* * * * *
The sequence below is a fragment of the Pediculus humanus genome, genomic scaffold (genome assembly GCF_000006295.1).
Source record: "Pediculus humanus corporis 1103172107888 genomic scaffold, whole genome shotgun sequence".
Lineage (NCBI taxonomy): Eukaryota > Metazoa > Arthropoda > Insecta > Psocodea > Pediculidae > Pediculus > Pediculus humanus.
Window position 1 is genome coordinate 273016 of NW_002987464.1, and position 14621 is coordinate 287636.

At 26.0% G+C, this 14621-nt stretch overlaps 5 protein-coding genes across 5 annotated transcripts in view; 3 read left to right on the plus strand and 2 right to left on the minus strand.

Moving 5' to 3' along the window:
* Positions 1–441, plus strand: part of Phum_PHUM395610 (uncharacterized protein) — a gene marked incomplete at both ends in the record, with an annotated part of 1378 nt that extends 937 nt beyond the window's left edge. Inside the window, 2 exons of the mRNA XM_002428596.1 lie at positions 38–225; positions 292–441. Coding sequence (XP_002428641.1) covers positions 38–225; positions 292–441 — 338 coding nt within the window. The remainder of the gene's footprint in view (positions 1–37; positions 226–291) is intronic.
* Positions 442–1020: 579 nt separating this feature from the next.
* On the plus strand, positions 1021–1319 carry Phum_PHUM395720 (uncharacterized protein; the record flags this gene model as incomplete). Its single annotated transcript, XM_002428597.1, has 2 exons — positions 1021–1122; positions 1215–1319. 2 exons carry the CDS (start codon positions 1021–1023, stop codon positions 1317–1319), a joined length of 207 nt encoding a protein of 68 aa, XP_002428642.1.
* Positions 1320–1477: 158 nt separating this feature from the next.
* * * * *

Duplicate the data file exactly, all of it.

The sequence below is a fragment of the Pediculus humanus genome, genomic scaffold (genome assembly GCF_000006295.1).
Source record: "Pediculus humanus corporis 1103172107888 genomic scaffold, whole genome shotgun sequence".
Lineage (NCBI taxonomy): Eukaryota > Metazoa > Arthropoda > Insecta > Psocodea > Pediculidae > Pediculus > Pediculus humanus.
Window position 1 is genome coordinate 273016 of NW_002987464.1, and position 14621 is coordinate 287636.

At 26.0% G+C, this 14621-nt stretch overlaps 5 protein-coding genes across 5 annotated transcripts in view; 3 read left to right on the plus strand and 2 right to left on the minus strand.

Moving 5' to 3' along the window:
* Positions 1–441, plus strand: part of Phum_PHUM395610 (uncharacterized protein) — a gene marked incomplete at both ends in the record, with an annotated part of 1378 nt that extends 937 nt beyond the window's left edge. Inside the window, 2 exons of the mRNA XM_002428596.1 lie at positions 38–225; positions 292–441. Coding sequence (XP_002428641.1) covers positions 38–225; positions 292–441 — 338 coding nt within the window. The remainder of the gene's footprint in view (positions 1–37; positions 226–291) is intronic.
* Positions 442–1020: 579 nt separating this feature from the next.
* On the plus strand, positions 1021–1319 carry Phum_PHUM395720 (uncharacterized protein; the record flags this gene model as incomplete). Its single annotated transcript, XM_002428597.1, has 2 exons — positions 1021–1122; positions 1215–1319. 2 exons carry the CDS (start codon positions 1021–1023, stop codon positions 1317–1319), a joined length of 207 nt encoding a protein of 68 aa, XP_002428642.1.
* Positions 1320–1477: 158 nt separating this feature from the next.